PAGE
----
I have been wearing the same pair of pants for four days straight. Before you decide that I am either a hoarder or demented and stop reading my blog forever, consider this. Dogs love to sniff everything. According to a well-known dog expert, dogs rely on their noses first. All dog lovers know this; that’s why you see them waiting patiently as their dogs pause at a bush or telephone pole to smell the last dog’s deposit. A former employer of mine called this dog-world communication, “pee-mail.” You see, or should I say “smell,” the world differently when you are controlled by your nose.
For a short while before I began teaching at the local university, I worked for a local pet service company. I loved that job. My clients adored me. I know this because they enthusiastically greeted me every time I walked in the door. As soon as my key clinked in the lock, I could hear their nails clicking on the floor—the cadence becoming more frenetic as I turned the knob. Each client had a slightly different greeting. Some ran in circles while barking excitedly, some sat expectantly, and some started wagging their metronome-like tails so hard, their backsides swung in unison to music only the dog could hear. (When is the last time your client jumped straight up higher than his own head when you walked into his office? Hmmm?)
What every pup had in common was a need to smell me to make sure that I was who they thought I was. Was I still emanating those same aromatics as yesterday? Were my pheromones mixed in the same combinations? What volatiles floated around my feet and face? Was I truly who I claimed to be? To aid in this canine ID process, I wore the same dirty coat and gloves every day. (A habit I’m sure certain humans found questionable.) I tried to wear a pair of jeans at least two days in a row. And the dogs loved me for it. I smelled; they sniffed. Could a human-canine friendship be built on a better foundation than that? I found that they listened better and obeyed my commands because they felt secure with me. (And for all of you about to close your browser with an, “eww,” not to worry, I put on fresh clothing when I reentered the human world.)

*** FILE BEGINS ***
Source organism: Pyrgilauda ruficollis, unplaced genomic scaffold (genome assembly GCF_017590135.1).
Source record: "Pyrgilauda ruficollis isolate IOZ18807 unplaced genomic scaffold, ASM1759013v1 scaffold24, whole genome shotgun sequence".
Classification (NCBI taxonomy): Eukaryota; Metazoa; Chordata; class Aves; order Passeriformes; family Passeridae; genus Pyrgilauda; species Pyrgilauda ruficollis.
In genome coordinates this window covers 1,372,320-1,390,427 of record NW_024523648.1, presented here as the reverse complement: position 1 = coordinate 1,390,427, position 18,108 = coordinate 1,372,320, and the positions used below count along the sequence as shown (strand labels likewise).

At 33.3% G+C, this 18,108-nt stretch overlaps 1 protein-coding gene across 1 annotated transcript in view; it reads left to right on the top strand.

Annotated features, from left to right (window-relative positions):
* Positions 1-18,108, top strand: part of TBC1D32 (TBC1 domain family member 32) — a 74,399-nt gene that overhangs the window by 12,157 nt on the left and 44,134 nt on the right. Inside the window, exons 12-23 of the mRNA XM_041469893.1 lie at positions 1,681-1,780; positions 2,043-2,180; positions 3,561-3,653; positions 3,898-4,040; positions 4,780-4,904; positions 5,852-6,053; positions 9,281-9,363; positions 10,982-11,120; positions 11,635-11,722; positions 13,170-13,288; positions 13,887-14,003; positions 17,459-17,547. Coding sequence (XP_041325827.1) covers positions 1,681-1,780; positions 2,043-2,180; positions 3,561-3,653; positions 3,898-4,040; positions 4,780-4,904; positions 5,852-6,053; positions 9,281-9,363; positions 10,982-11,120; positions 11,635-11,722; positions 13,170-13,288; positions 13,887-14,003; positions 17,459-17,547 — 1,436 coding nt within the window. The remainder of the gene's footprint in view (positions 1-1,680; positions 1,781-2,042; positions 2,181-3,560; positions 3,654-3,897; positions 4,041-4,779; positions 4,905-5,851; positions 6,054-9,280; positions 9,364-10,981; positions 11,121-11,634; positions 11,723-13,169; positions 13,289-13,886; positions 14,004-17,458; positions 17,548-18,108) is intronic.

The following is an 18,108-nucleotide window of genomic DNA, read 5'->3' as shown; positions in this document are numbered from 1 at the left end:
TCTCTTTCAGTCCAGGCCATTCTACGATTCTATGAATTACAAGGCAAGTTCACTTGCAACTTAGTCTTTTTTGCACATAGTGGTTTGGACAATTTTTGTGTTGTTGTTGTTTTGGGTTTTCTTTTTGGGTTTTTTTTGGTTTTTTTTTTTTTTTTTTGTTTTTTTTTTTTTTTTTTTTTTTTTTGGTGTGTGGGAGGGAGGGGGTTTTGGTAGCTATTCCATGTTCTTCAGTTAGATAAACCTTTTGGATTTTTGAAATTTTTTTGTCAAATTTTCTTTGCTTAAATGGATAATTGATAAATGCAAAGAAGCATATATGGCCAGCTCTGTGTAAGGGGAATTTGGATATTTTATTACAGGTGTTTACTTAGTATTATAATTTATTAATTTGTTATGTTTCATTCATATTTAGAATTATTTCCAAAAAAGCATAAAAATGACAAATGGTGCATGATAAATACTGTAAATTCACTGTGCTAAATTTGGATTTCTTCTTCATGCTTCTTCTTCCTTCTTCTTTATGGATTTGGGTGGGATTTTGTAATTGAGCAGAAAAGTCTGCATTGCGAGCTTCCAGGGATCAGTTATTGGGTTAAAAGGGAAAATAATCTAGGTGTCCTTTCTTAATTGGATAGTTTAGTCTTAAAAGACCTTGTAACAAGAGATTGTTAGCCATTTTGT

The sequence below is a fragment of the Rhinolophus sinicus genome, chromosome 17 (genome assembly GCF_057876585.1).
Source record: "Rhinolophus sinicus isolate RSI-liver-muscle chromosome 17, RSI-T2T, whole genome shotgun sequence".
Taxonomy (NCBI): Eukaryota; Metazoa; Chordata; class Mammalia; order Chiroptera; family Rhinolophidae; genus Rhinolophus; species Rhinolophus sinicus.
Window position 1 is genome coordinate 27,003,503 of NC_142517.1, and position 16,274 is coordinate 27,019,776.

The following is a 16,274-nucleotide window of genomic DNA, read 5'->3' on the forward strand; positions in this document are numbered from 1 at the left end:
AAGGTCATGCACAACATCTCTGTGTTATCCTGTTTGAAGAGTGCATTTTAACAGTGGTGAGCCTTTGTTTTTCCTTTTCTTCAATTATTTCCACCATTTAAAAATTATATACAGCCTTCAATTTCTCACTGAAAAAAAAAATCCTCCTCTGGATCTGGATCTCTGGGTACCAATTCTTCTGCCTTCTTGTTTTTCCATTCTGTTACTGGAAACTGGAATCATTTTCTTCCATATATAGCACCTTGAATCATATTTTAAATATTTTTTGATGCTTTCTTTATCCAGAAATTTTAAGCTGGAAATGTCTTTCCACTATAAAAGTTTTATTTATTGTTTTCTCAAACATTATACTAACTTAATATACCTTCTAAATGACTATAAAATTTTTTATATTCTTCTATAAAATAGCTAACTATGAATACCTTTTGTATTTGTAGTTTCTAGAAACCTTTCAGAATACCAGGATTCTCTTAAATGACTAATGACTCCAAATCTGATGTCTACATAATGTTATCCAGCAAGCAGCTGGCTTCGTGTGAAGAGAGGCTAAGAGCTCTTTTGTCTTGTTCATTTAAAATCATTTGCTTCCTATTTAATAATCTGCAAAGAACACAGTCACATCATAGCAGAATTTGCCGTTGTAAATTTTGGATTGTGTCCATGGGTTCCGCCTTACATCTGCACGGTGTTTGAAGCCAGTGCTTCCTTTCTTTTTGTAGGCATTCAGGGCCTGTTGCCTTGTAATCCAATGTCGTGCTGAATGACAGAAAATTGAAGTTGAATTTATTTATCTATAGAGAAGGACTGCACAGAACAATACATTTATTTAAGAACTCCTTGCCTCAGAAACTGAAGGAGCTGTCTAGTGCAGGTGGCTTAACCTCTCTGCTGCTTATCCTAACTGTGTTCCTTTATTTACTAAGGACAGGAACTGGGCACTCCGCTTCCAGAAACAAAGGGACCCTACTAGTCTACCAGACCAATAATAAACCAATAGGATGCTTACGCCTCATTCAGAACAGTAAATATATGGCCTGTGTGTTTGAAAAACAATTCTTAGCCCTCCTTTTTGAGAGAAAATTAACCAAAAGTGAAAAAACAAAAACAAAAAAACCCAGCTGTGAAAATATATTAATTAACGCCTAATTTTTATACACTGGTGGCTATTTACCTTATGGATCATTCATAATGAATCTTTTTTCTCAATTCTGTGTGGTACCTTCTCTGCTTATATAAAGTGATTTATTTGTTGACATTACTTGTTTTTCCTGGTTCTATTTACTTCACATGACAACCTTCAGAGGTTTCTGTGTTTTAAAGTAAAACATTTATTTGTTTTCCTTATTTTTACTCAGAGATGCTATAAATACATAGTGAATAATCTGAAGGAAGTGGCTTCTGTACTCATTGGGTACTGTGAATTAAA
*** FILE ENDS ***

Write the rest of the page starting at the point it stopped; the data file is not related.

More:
I can relate to this need. Before my son was born, I had a remarkable sense of smell. I inherited this talent from my mother who could detect curdling milk before the carton was opened. I knew my mother was baking not by the aroma of cookies in the oven, but first by the smell a bag of flour gives off when it’s opened. When I sat in my cubicle at work, I determined my coworkers’ activities by the odors filling the air around me. I noted that Joanne had ranch dressing on her salad, Neal just got back from his cigarette break, and Julie had opened her bottle of Wite-Out®. Assuming that everyone mapped their world with the help of his nose, I took this gift for granted.
Then my son was born, and I unwittingly surrendered his infant person to daycare. The latter are incubi for viral plague. Disease lingers in every corner while babies and toddlers crawl thru pestilence. It’s not the children’s fault or the business owners’. That’s just the way it is when you have that many children occupying a small space. For three months, Kevin brought home every microorganism that stole its way into the building. He would sniffle. I would cough and hack and blow my nose until my upper lip was a crusty mess. My coworkers finally turned me away the day I showed up looking like a dying vampire with conjunctivitis. No sleep and five simultaneous infections will do that to you. Three medications and one week later, I was finally well again. Except for one thing. I could no longer detect those subtle or lingering scents. I never realized how much I took them for granted until they were gone.
So if Ginger wants to smell my dirty socks so that she can fall asleep or bury her head in the pungent pant legs I’ve been wearing for four days, I will support her. Smells are reassuring and wonderful; she knows this like only a dog can.